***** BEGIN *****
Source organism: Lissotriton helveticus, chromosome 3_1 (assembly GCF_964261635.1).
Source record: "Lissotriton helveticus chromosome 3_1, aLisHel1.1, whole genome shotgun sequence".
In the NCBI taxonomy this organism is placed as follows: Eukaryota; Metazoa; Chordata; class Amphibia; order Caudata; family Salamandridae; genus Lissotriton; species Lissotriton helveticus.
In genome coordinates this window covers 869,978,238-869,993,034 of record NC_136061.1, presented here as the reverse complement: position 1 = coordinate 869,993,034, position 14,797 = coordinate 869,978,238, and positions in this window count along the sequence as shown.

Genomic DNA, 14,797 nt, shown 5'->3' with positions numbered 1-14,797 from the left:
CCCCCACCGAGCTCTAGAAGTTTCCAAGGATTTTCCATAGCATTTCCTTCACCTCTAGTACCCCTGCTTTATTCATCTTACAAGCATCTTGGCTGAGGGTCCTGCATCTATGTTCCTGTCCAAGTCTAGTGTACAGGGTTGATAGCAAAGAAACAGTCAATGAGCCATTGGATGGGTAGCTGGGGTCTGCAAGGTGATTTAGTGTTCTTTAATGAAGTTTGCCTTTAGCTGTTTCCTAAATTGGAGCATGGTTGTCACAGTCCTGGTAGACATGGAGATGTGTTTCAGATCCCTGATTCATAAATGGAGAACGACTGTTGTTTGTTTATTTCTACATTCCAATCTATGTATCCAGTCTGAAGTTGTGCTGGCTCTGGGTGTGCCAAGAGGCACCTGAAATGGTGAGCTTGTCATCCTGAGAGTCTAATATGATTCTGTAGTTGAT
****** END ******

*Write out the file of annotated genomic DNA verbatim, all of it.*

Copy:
Source organism: Lissotriton helveticus, chromosome 3_1 (assembly GCF_964261635.1).
Source record: "Lissotriton helveticus chromosome 3_1, aLisHel1.1, whole genome shotgun sequence".
In the NCBI taxonomy this organism is placed as follows: Eukaryota; Metazoa; Chordata; class Amphibia; order Caudata; family Salamandridae; genus Lissotriton; species Lissotriton helveticus.
In genome coordinates this window covers 869,978,238-869,993,034 of record NC_136061.1, presented here as the reverse complement: position 1 = coordinate 869,993,034, position 14,797 = coordinate 869,978,238, and positions in this window count along the sequence as shown.

Genomic DNA, 14,797 nt, shown 5'->3' with positions numbered 1-14,797 from the left:
CCCCCACCGAGCTCTAGAAGTTTCCAAGGATTTTCCATAGCATTTCCTTCACCTCTAGTACCCCTGCTTTATTCATCTTACAAGCATCTTGGCTGAGGGTCCTGCATCTATGTTCCTGTCCAAGTCTAGTGTACAGGGTTGATAGCAAAGAAACAGTCAATGAGCCATTGGATGGGTAGCTGGGGTCTGCAAGGTGATTTAGTGTTCTTTAATGAAGTTTGCCTTTAGCTGTTTCCTAAATTGGAGCATGGTTGTCACAGTCCTGGTAGACATGGAGATGTGTTTCAGATCCCTGATTCATAAATGGAGAACGACTGTTGTTTGTTTATTTCTACATTCCAATCTATGTATCCAGTCTGAAGTTGTGCTGGCTCTGGGTGTGCCAAGAGGCACCTGAAATGGTGAGCTTGTCATCCTGAGAGTCTAATATGATTCTGTAGTTGAT